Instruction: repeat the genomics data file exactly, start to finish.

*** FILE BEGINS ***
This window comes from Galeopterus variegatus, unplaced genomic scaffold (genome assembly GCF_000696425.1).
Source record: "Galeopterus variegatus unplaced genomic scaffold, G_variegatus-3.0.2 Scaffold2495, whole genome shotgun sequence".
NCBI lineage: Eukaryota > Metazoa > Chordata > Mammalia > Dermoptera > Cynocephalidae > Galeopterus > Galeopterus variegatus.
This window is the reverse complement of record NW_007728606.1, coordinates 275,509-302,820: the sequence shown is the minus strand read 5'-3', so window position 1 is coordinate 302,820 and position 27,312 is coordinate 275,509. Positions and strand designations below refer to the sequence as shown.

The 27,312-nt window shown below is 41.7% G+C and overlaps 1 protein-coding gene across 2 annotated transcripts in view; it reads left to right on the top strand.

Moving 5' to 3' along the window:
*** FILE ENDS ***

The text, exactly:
This window comes from Galeopterus variegatus, unplaced genomic scaffold (genome assembly GCF_000696425.1).
Source record: "Galeopterus variegatus unplaced genomic scaffold, G_variegatus-3.0.2 Scaffold2495, whole genome shotgun sequence".
NCBI lineage: Eukaryota > Metazoa > Chordata > Mammalia > Dermoptera > Cynocephalidae > Galeopterus > Galeopterus variegatus.
This window is the reverse complement of record NW_007728606.1, coordinates 275,509-302,820: the sequence shown is the minus strand read 5'-3', so window position 1 is coordinate 302,820 and position 27,312 is coordinate 275,509. Positions and strand designations below refer to the sequence as shown.

The 27,312-nt window shown below is 41.7% G+C and overlaps 1 protein-coding gene across 2 annotated transcripts in view; it reads left to right on the top strand.

Moving 5' to 3' along the window: